Pafuri. Even just the sound of the word as it unfurls on your tongue conjures up something mystical, magical, faraway. Most people will never be lucky enough to experience it. Because although intrepid day-trippers crossing over the Luvuvhu river from the south are permitted to drive the semi-circular tar road to Pafuri Gate, all they’ll glimpse is a distant ridge or two, the odd baobab and thickets of white syringa. Occasionally a gravel track beckons, but each has a no-entry sign next to it. And that’s the thing: to unlock the secrets of this hallowed place, you have to stay here.
Luckily Pafuri’s old ranger’s house has been transformed into a self-catering villa: Baobab Hill Bush House. Its four bedrooms make it spacious enough to pack in a large family or a bunch of friends. Some of the old Parks Board-issue mid-century fittings remain, artfully combined with stylishly rustic safari touches.
With no cellphone signal or WiFi, Baobab Hill is truly an escape from the urban grind and its frenetic connectivity – it’s hard to think of a more perfect place to do absolutely nothing. The verandah’s marshmallow-soft couches are perfect for lazing about with coffee. There’s also a covered boma, and seating around a fire pit for dinners – as well as a long dining table in the roomy lounge in the unlikely event of the weather being less than perfect. With a well-equipped kitchen, it’s a house just made for leisurely entertaining – though if you don’t feel like cooking yourself, a chef can easily be arranged.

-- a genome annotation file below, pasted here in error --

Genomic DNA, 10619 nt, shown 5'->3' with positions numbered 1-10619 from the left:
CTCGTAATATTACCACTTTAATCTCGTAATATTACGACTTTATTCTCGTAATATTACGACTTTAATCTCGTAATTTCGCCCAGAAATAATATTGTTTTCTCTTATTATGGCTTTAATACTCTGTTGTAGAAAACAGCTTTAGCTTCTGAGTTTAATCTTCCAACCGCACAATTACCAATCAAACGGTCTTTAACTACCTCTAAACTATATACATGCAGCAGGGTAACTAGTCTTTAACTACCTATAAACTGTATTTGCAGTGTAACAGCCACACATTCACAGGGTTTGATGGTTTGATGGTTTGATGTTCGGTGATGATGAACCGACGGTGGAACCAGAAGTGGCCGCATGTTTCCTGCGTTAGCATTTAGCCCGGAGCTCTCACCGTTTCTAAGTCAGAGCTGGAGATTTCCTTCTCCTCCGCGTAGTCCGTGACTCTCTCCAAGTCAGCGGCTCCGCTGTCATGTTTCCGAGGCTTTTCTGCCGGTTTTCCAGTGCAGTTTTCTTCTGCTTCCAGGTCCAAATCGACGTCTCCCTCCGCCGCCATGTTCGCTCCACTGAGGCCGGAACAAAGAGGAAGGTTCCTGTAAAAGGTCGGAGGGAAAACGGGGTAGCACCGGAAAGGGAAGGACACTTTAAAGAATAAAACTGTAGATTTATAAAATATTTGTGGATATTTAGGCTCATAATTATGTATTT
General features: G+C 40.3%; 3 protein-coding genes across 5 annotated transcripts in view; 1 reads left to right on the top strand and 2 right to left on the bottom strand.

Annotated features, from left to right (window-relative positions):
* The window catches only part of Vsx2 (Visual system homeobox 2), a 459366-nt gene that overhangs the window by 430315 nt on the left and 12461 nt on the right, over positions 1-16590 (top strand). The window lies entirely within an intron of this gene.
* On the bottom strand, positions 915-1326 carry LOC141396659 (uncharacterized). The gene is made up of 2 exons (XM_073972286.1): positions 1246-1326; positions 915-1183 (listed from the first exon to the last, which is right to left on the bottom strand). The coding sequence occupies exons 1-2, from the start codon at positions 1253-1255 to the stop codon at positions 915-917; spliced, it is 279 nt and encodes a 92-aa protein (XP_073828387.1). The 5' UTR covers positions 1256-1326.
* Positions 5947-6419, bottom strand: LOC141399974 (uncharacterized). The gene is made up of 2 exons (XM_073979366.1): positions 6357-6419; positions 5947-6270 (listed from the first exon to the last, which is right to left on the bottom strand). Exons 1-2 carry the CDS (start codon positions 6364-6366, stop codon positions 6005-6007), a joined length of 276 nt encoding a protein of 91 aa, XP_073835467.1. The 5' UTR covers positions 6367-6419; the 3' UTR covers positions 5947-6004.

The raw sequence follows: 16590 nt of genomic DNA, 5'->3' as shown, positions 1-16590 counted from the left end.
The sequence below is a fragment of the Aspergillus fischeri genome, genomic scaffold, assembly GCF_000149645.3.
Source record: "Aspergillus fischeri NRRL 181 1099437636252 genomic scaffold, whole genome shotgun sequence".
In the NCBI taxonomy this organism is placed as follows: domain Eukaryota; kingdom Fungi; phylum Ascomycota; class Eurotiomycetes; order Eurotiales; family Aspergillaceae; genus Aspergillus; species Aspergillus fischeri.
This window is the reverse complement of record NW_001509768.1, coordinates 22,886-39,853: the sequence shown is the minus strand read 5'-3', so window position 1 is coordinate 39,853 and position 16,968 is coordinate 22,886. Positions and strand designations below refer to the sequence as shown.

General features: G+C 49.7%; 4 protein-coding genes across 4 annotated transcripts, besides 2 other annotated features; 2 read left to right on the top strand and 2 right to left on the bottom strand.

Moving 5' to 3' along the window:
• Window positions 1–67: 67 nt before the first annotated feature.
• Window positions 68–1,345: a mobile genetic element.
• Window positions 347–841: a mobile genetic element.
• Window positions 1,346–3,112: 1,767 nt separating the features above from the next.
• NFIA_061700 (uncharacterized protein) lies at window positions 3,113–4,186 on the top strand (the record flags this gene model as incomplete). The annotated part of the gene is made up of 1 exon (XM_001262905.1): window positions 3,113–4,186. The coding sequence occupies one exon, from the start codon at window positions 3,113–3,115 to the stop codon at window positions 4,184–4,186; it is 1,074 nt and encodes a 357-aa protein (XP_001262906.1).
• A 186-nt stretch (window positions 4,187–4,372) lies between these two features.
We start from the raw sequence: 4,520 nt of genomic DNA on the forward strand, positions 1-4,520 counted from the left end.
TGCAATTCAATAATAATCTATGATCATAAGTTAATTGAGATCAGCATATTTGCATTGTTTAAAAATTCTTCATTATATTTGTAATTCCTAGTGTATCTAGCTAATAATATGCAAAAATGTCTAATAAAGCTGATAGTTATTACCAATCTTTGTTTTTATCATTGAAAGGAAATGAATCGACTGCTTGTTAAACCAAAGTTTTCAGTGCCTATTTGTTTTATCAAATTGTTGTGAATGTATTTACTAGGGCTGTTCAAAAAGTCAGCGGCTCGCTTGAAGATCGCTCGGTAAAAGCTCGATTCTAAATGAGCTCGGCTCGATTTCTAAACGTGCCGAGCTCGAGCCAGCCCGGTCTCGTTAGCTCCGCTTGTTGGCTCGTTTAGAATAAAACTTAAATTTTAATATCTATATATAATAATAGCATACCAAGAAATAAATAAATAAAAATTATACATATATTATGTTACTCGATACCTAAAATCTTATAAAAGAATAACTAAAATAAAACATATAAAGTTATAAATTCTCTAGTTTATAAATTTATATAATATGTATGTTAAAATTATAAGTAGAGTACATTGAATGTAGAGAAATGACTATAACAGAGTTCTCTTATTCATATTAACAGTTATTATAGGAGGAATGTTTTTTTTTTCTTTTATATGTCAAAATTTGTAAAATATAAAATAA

While it might be tempting to while away entire days reading or playing cards while emerald spotted wood doves chortle from the trees, that would be a great pity – because there is so much to explore here. Although there’s a game viewing vehicle at your disposal, Pafuri’s extraordinary biodiversity is best experienced on foot – in the company of an experienced, rifle-toting guide. Unlike driving, walking in the bush is a thoroughly immersive experience – allowing you to experience its tapestry of sights, sounds, smells and even textures up close, with the nearby animals less likely to be disturbed by your presence. It’s not unlikely that you’ll see heavy hitters like buffalo and elephant on your morning walk, but you’ll also be introduced to other things, too – perhaps an endangered wild foxglove or klipspringers atop a gorge.
The mercury can easily nudge 40˚C in the summer months so Baobab Hill is best visited in autumn, winter or spring. Regardless of what time you visit, though, a soak in the plunge pool and ceiling fans in the rooms will be sure to offer respite from the heat.
What we love!
• The outstanding birding: you’re more likely to see a Pel’s fishing owl here than almost anywhere else in SA.
• And the baobabs! These stately sentries dot what was once an early trade route when Baobab Hill was an early ‘outspan’.
What you need to know…
• The house is self-catering but a catered option is available – a wonderful treat after doing one of the walking trails in the area.
• Baobab Hill is a 6½–7 hour drive from Joburg, but you can fly in directly on a charter flight to the Pafuri airstrip.
• It is a wonderful destination for experienced safari-goers who will appreciate the prolific birdlife and biodiversity in the varied ecozones of the Pafuri Triangle.
Reviewed by Alexander Matthews